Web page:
A future Australian prime minister will be forced to offer a national apology to asylum seekers kept in mandatory detention, refugee activists warn.
Thousands of protesters gathered in Sydney’s Hyde Park on Sunday to rally against the treatment of asylum seekers in offshore detention.
They joined a 2500-strong crowd rallying in Canberra and about 8000 demonstrators in Melbourne as part of the national event, organisers say.
Below, activists posted pictures of the rally on Twitter.
Huge turnout for the refugee rally in Canberra today pic.twitter广西桑拿,/ZA4l2xaop3
— Hannah McCann (@HannahKy) April 13, 2014
“Jesus was a child refugee” #Rally4refugees at State Library Melbourne pic.twitter广西桑拿,/RRfHSmGSGN
— Chris Johnson (@Dream_Brother_) April 13, 2014
Brandishing signs reading “What Would Jesus Do Scott” and “Inhu-Manus Island”, religious, immigrant and activist groups listened to speeches before marching through the CBD.
When Refugee Council of Australia representative Phil Glendenning said an Australian prime minister would one day be forced to offer a national apology to those kept in detention, they responded with a chorus of: “Shame!”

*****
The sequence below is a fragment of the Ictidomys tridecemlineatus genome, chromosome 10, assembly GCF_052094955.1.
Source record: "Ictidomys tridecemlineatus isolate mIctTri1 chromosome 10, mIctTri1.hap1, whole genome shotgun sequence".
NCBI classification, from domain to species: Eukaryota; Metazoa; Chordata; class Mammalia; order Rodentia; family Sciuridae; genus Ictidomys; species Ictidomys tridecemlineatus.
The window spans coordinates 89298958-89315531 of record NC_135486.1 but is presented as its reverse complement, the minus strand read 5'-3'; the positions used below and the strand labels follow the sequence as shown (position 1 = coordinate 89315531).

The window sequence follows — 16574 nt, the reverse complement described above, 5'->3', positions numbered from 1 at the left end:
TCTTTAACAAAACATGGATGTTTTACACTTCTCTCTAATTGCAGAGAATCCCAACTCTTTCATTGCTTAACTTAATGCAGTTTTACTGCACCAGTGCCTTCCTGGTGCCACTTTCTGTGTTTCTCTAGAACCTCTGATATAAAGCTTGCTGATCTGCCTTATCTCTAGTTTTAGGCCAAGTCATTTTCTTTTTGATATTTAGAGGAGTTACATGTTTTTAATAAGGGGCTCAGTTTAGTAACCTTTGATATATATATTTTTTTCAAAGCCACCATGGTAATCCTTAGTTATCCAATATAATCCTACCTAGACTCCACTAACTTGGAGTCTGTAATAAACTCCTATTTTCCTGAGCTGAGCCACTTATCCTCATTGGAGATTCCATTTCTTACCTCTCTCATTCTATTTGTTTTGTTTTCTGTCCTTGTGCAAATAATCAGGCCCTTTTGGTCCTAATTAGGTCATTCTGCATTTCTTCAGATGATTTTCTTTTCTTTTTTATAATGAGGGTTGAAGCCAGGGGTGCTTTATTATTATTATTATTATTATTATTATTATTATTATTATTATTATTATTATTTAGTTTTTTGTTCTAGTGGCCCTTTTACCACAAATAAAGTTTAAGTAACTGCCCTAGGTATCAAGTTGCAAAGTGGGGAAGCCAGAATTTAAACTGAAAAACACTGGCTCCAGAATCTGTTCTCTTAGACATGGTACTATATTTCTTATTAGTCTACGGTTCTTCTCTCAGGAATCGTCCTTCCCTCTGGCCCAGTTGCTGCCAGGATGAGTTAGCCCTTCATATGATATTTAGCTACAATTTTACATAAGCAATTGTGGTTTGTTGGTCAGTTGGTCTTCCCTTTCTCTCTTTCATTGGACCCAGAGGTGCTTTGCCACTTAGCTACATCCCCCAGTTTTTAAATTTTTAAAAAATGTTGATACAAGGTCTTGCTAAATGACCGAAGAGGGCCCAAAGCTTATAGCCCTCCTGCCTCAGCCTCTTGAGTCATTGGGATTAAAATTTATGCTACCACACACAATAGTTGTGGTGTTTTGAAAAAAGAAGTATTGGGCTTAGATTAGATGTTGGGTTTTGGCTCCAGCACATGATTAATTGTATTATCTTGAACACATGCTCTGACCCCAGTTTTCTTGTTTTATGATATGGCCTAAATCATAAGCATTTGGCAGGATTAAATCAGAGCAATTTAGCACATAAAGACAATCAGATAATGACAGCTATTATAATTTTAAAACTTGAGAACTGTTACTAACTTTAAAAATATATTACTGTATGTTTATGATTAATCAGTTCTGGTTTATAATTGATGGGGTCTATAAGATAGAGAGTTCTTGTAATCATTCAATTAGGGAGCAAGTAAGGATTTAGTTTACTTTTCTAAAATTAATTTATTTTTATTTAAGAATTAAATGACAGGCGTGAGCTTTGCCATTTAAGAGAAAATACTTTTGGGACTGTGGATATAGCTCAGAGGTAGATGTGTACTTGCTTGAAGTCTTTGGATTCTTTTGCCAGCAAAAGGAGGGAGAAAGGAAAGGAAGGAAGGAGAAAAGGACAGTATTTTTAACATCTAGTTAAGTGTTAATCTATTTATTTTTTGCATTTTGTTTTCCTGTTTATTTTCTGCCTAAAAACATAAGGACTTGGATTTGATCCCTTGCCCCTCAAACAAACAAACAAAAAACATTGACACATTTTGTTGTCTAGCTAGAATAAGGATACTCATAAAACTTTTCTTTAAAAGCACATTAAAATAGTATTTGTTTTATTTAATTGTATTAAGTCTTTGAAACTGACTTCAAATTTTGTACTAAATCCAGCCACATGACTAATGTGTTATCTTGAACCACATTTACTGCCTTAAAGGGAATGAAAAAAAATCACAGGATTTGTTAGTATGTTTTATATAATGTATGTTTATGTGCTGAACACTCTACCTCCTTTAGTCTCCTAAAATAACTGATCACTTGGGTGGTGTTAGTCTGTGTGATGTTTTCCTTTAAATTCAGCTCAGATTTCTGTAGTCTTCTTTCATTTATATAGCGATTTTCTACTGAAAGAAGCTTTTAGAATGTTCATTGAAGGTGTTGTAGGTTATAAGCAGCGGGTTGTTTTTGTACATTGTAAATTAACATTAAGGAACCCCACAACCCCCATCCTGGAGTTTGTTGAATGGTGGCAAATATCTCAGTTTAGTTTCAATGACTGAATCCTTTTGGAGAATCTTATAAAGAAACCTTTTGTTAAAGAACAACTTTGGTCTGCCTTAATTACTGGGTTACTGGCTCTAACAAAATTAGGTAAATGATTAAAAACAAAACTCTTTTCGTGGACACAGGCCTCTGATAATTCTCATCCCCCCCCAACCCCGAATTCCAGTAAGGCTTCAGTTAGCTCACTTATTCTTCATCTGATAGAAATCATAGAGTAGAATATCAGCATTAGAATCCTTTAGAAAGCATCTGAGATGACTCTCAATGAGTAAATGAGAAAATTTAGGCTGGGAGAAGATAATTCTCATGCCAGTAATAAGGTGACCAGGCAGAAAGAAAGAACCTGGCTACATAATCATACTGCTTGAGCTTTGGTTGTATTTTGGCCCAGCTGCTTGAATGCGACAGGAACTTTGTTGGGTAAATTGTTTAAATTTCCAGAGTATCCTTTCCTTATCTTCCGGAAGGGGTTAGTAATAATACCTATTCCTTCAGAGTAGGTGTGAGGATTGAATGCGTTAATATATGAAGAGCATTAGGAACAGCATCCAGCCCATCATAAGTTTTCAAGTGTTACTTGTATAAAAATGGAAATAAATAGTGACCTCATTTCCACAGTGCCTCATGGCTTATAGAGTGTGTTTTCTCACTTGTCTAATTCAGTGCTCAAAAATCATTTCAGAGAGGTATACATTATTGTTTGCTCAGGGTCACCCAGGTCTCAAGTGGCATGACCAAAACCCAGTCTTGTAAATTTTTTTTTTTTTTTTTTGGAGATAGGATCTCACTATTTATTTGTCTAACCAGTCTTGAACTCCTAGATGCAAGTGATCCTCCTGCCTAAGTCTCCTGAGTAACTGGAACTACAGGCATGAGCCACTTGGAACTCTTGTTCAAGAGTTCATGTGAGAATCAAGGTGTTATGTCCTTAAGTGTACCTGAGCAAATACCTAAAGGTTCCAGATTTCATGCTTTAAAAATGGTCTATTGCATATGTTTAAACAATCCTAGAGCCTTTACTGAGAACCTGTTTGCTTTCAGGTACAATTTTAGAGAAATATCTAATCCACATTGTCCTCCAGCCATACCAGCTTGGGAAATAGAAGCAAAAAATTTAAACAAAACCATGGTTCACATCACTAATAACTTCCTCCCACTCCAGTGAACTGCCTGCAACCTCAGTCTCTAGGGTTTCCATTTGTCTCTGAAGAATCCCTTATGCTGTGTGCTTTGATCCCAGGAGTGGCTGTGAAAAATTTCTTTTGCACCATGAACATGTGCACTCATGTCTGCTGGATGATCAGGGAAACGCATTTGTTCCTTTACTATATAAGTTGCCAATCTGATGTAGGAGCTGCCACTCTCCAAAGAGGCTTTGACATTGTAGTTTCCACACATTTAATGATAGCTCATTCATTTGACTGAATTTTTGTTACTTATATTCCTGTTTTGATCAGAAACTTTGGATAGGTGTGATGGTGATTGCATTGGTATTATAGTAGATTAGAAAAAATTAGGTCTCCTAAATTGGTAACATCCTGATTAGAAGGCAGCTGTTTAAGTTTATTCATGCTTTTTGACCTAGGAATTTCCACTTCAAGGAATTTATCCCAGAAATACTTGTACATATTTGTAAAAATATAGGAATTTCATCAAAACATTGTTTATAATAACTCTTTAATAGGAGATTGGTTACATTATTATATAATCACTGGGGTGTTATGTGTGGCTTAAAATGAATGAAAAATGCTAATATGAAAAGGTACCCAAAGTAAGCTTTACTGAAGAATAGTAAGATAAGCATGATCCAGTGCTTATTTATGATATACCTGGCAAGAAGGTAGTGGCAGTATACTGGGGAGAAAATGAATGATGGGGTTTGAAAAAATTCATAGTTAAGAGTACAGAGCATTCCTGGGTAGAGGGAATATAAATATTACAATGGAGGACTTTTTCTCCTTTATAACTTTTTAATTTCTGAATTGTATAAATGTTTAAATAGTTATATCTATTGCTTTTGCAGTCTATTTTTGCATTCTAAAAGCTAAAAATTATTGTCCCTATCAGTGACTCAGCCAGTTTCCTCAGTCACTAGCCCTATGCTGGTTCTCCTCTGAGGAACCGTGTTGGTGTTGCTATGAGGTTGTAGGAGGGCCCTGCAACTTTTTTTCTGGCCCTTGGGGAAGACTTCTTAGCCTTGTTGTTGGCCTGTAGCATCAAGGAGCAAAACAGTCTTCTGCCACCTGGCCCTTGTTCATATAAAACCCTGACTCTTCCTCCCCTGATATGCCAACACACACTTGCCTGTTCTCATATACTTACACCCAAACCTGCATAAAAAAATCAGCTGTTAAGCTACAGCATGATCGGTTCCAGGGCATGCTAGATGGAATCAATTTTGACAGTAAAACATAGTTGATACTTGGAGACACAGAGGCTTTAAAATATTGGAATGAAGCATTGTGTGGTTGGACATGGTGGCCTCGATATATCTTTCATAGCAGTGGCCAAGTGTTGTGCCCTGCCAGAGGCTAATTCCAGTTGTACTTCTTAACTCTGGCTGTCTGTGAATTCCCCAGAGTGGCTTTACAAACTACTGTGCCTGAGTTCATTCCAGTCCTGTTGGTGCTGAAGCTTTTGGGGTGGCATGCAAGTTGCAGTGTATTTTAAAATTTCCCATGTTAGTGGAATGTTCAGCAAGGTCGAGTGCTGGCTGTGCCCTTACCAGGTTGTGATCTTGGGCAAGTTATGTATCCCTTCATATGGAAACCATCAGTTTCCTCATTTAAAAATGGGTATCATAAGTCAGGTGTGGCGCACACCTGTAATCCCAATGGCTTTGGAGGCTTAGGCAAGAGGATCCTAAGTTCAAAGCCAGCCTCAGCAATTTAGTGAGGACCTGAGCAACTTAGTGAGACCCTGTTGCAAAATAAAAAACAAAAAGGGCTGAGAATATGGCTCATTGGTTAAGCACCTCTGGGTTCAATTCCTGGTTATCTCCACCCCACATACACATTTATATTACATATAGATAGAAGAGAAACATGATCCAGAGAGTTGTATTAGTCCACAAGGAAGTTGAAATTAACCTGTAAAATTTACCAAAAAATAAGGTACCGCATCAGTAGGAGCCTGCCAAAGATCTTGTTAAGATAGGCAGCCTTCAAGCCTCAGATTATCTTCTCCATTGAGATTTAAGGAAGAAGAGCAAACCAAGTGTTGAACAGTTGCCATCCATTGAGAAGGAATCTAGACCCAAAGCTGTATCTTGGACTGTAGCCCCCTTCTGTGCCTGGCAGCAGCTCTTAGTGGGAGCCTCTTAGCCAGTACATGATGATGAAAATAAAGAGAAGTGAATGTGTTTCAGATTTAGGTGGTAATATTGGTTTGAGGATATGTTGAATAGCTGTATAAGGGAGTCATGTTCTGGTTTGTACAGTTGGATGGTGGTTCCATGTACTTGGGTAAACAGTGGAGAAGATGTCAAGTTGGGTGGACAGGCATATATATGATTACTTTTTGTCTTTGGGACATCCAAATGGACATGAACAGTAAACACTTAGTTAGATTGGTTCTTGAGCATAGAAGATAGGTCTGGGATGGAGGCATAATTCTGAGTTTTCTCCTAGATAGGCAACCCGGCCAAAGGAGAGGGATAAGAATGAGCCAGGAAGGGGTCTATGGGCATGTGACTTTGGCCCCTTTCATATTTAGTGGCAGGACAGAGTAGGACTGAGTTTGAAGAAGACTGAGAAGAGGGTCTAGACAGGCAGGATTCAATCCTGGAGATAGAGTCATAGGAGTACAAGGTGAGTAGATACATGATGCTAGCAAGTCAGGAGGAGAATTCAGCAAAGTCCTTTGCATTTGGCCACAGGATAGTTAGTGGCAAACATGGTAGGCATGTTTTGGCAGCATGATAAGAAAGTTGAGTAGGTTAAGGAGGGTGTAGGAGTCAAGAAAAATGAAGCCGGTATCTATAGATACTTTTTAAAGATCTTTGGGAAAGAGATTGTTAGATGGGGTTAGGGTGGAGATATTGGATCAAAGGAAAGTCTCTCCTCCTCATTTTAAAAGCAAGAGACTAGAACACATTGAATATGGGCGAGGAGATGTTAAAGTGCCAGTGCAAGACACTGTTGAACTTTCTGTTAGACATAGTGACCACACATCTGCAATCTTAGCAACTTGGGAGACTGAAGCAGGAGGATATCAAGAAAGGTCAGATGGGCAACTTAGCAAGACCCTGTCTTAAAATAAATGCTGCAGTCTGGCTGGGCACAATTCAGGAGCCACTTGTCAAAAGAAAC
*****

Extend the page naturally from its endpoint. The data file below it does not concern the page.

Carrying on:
“Thirty, twenty years from now a prime minister of his country will rise in our national parliament and offer an apology to the damage done to them in our name,” he said.
“It’s not preventing deaths at sea – it’s about saying die somewhere else.”
A Hazara refugee herself, Sabira Nazeri, said the current policy was barbaric and used some of the world’s poorest countries as little more than a “dumping ground”.
She said during recent visits to Villawood she had found detainees more hopeless than ever.
With her four-year-old son sitting on her shoulders, marcher Lisa Fleming, 45, said she wanted to set him a moral example.
“I want my son to know that refugees are welcome here,” she said, voice wavering.
Fellow demonstrator Maureen Kingshott, 66, said mandatory detention was scandalous and jeopardising Australia’s international reputation.
“There are times in your life when you have to stand up and say, look, I’ve had enough,” she told AAP.
Organisers estimated about 3500 people marched down Market Street to Town Hall, before circling back to Hyde Park chanting “Free, free refugees”.
Immigration Minister Scott Morrison’s office has been contacted for comment.